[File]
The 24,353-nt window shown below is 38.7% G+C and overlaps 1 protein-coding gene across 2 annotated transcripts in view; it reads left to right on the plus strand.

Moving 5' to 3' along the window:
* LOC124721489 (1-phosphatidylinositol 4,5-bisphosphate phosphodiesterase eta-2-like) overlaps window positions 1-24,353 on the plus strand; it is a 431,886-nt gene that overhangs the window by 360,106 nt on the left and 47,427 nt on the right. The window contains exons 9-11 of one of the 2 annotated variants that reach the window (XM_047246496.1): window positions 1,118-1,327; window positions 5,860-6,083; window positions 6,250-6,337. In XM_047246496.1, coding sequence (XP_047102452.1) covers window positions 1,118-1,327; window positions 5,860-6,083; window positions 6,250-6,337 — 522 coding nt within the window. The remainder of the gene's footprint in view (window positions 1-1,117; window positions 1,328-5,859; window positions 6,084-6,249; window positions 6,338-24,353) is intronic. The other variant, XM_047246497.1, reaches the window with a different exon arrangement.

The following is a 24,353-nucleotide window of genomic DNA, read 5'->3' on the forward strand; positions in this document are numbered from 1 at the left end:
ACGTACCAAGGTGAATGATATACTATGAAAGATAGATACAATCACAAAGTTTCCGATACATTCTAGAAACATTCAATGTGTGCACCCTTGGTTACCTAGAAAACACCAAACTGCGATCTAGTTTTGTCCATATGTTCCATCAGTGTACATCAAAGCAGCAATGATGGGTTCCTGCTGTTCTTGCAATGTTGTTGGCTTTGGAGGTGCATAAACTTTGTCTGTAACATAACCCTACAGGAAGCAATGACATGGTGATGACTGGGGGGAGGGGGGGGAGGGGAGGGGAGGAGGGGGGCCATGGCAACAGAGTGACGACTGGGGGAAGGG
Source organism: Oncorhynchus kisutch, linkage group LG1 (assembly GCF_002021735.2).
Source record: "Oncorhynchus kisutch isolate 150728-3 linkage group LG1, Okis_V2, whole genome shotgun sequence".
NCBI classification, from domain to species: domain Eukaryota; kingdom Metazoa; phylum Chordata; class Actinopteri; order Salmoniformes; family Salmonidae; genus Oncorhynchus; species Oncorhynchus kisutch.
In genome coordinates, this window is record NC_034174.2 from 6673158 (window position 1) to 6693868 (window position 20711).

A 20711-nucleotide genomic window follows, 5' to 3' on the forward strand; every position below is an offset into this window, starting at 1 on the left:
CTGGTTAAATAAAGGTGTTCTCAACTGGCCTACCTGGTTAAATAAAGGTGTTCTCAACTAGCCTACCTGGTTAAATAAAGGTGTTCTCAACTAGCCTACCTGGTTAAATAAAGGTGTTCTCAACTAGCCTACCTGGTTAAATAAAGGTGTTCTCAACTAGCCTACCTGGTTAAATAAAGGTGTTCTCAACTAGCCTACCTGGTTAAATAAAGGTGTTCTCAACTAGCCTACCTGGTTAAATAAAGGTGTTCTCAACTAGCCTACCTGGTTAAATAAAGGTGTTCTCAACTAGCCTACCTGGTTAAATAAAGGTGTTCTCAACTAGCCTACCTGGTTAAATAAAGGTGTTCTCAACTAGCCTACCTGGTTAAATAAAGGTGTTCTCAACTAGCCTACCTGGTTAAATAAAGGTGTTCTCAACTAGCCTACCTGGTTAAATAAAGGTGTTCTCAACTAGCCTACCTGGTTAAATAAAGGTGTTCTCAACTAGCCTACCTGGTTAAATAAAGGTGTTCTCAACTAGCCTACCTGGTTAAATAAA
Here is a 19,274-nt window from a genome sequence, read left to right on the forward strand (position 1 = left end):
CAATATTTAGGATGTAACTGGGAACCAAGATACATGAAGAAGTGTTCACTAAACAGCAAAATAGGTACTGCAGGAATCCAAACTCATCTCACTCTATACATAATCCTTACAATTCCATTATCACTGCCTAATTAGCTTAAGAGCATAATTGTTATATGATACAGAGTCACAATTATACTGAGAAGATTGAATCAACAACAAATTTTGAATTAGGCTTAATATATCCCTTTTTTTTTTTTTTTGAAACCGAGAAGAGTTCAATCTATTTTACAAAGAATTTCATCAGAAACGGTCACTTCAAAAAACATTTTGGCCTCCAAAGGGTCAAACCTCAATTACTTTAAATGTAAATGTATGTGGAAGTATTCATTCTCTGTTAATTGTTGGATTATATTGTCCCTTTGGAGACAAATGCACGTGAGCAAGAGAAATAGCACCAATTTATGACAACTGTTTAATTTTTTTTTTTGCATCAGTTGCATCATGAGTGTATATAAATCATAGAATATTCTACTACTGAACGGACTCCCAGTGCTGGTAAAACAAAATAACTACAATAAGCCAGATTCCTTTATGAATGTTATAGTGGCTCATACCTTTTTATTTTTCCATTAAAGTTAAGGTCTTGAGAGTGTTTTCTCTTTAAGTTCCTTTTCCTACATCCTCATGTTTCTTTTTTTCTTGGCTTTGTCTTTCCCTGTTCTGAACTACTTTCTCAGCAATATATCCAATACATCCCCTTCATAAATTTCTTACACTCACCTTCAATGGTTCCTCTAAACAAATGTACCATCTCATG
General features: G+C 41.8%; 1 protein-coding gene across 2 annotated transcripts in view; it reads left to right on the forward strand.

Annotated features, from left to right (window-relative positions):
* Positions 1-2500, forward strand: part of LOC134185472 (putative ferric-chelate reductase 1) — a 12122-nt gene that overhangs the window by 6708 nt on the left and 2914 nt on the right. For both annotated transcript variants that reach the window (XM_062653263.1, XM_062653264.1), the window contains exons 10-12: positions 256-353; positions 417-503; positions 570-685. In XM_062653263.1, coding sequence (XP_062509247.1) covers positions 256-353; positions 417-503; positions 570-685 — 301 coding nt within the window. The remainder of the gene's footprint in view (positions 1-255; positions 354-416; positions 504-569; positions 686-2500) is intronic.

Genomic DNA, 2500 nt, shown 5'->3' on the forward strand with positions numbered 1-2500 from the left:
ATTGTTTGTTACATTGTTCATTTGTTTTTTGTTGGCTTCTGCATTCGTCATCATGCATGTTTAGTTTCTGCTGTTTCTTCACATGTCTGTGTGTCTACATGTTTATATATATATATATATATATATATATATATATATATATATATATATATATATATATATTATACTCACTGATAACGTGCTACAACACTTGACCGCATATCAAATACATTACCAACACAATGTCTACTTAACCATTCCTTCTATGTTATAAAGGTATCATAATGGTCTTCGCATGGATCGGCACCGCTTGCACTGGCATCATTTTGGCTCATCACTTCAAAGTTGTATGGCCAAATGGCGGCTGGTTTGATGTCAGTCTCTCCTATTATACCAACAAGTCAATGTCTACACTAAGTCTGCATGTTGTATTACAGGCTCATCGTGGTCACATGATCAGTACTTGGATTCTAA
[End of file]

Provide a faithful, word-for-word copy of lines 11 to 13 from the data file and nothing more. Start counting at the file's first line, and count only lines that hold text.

CTGGTTAAATAAAGGTGTTCTCAACTGGCCTACCTGGTTAAATAAAGGTGTTCTCAACTAGCCTACCTGGTTAAATAAAGGTGTTCTCAACTAGCCTACCTGGTTAAATAAAGGTGTTCTCAACTAGCCTACCTGGTTAAATAAAGGTGTTCTCAACTAGCCTACCTGGTTAAATAAAGGTGTTCTCAACTAGCCTACCTGGTTAAATAAAGGTGTTCTCAACTAGCCTACCTGGTTAAATAAAGGTGTTCTCAACTAGCCTACCTGGTTAAATAAAGGTGTTCTCAACTAGCCTACCTGGTTAAATAAAGGTGTTCTCAACTAGCCTACCTGGTTAAATAAAGGTGTTCTCAACTAGCCTACCTGGTTAAATAAAGGTGTTCTCAACTAGCCTACCTGGTTAAATAAAGGTGTTCTCAACTAGCCTACCTGGTTAAATAAAGGTGTTCTCAACTAGCCTACCTGGTTAAATAAAGGTGTTCTCAACTAGCCTACCTGGTTAAATAAAGGTGTTCTCAACTAGCCTACCTGGTTAAATAAA
Here is a 19,274-nt window from a genome sequence, read left to right on the forward strand (position 1 = left end):
CAATATTTAGGATGTAACTGGGAACCAAGATACATGAAGAAGTGTTCACTAAACAGCAAAATAGGTACTGCAGGAATCCAAACTCATCTCACTCTATACATAATCCTTACAATTCCATTATCACTGCCTAATTAGCTTAAGAGCATAATTGTTATATGATACAGAGTCACAATTATACTGAGAAGATTGAATCAACAACAAATTTTGAATTAGGCTTAATATATCCCTTTTTTTTTTTTTTTGAAACCGAGAAGAGTTCAATCTATTTTACAAAGAATTTCATCAGAAACGGTCACTTCAAAAAACATTTTGGCCTCCAAAGGGTCAAACCTCAATTACTTTAAATGTAAATGTATGTGGAAGTATTCATTCTCTGTTAATTGTTGGATTATATTGTCCCTTTGGAGACAAATGCACGTGAGCAAGAGAAATAGCACCAATTTATGACAACTGTTTAATTTTTTTTTTTGCATCAGTTGCATCATGAGTGTATATAAATCATAGAATATTCTACTACTGAACGGACTCCCAGTGCTGGTAAAACAAAATAACTACAATAAGCCAGATTCCTTTATGAATGTTATAGTGGCTCATACCTTTTTATTTTTCCATTAAAGTTAAGGTCTTGAGAGTGTTTTCTCTTTAAGTTCCTTTTCCTACATCCTCATGTTTCTTTTTTTCTTGGCTTTGTCTTTCCCTGTTCTGAACTACTTTCTCAGCAATATATCCAATACATCCCCTTCATAAATTTCTTACACTCACCTTCAATGGTTCCTCTAAACAAATGTACCATCTCATG